Clearly, I am somewhat fixated on my weight gain, well, as much as I can be given my current circumstance. I probably could have exercised some more self control. My fixation has grown after the person trained in ladies’ bits and pieces made reference to it on Wednesday. She shamed me because I was right to be shamed.

As I have discovered thus far, a change in treatment, means a change in appetite. I figure, if I am going to shit out my immune system, I might as well push out a few pounds as well. It is wrong to think of a transplant as an ‘easy’ way to lose weight. I do not think anybody can say it is easy. A transplant is not a diet, I have been told that by the Medically Trained People. I did not purchase clothes in March anticipating the transplant diet and then get annoyed that I have not yet been able to wear them. I am not worried that I will now not lose any weight. No way. Not even. I would never be that vain.

In three weeks time, I may wish that I did not have the poopy side effects, but right now, if I have to have a transplant and I have to have cancer, my self esteem may as well benefit from it. Right? Surely? It’s only fair. My soon-to-be-bald head demands it.


P.S. And yes, I have made full use of my hospital waiting time today and a train journey.

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2 thoughts on “Fattypuffs and Thinifers

  1. Joy says:

    I’m right there with you. I have myeloma and I find myself with many of the same thoughts and feelings. Today, before reading your blog, I was wondering if I’ll look better weight wise when the stem cell recovery is done. There should be some perqs, right? I mean aside from hopefully prolonging my life. I also get that, “You look good”! Sometimes I get the feeling they’re questioning if I am really sick .However, any comment on my weight makes me uncomfortable. An acquaintance said to me, “Have you gained weight?” She then followed it with,”I mean, I normally would never say that to any woman, but….” I knew she meant well so I played nice but I felt like telling her to eff off. So, I’m supposed to be happy that I’m fat just because I have cancer?! By most standards I’m about 25-40 lbs. overweight. I don’t need anyone to ask me if I’m gaining. Sheesh! Might be different if I were wasting away. I also had my first oncologist shame me about caring if the steroids might make me puff up like a toad. “You have much bigger things to worry about,” she said. I told her it’s a privilege to be able to worry about the superficial and I’d like to keep that privilege. Besides, she’s ten years younger and t least 50 lbs. lighter than I am . She also doesn’t have cancer. Talk to me when your circumstances change, I should have said. The only person that can talk to me about weight is my best friend from high school. She and i went on so many diets together (Beverly Hills Diet, grapefruit diet, low carb, only diet shakes, etc.). The problem was that we’d last about 3 days then eat an entire pan of brownies. She gets it. When she calls, she asks ‘What about weight loss?” When I tell her I’m about the same just up and down 5-8 lbs. mostly because of bloating, she sighs and says “Where’s the weight loss cancer?” She knows that at least there should be some upside to all of this.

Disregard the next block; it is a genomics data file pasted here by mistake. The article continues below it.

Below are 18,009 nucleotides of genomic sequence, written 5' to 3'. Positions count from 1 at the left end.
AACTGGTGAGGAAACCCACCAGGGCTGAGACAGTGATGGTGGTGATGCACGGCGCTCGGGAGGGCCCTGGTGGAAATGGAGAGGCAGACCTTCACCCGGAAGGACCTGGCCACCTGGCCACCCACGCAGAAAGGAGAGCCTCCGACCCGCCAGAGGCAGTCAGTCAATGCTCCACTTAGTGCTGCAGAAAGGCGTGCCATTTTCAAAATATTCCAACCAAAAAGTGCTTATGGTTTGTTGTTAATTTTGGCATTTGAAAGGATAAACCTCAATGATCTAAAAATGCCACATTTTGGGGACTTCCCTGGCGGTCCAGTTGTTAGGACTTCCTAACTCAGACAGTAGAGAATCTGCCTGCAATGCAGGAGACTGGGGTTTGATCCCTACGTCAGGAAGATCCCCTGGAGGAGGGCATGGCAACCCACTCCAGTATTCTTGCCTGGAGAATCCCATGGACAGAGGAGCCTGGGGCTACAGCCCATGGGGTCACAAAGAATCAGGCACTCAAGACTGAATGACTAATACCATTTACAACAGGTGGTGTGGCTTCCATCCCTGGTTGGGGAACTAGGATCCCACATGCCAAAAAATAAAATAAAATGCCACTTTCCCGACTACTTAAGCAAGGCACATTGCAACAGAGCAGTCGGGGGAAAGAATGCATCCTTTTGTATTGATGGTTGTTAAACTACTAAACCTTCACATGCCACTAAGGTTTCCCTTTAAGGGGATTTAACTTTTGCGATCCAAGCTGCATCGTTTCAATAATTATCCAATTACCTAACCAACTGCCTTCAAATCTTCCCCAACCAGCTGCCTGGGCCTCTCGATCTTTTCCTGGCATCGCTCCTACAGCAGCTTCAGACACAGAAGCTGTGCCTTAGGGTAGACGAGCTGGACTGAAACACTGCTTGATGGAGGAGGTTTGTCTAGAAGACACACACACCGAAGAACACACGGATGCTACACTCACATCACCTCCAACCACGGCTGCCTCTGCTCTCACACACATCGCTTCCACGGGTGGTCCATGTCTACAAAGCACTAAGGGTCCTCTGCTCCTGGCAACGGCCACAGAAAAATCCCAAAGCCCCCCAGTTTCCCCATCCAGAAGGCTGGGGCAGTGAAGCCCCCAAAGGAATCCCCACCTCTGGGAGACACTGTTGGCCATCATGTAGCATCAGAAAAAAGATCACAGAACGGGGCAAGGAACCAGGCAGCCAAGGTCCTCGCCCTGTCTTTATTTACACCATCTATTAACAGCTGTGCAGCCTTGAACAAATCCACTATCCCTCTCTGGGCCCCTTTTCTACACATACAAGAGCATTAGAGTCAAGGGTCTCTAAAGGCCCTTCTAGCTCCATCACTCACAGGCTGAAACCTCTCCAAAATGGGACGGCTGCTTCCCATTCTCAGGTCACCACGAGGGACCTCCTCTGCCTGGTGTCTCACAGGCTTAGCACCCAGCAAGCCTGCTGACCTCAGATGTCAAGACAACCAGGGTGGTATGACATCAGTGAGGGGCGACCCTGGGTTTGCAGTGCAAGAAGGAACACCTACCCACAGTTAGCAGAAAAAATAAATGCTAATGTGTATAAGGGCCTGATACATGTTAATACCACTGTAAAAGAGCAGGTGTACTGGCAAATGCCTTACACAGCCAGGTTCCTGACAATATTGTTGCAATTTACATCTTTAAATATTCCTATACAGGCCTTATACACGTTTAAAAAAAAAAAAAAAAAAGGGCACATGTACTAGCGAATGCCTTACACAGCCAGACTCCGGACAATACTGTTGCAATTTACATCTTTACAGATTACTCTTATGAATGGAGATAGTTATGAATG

2. It is not RIGHT for anyone to shame you, for any reason, E. Also, I am wondering if you have ever had a saliva test to determine if your endocrine system is working properly. This could be the cause of your cravings for sweets and the lack of self-control, because your body is driving the urges, not your mind. Your doctor can order the test and have the results in a short time and give you what is needed even while you are proceeding with the SCT. Intending they are listening to you and getting these answers… and that all is going well with everything.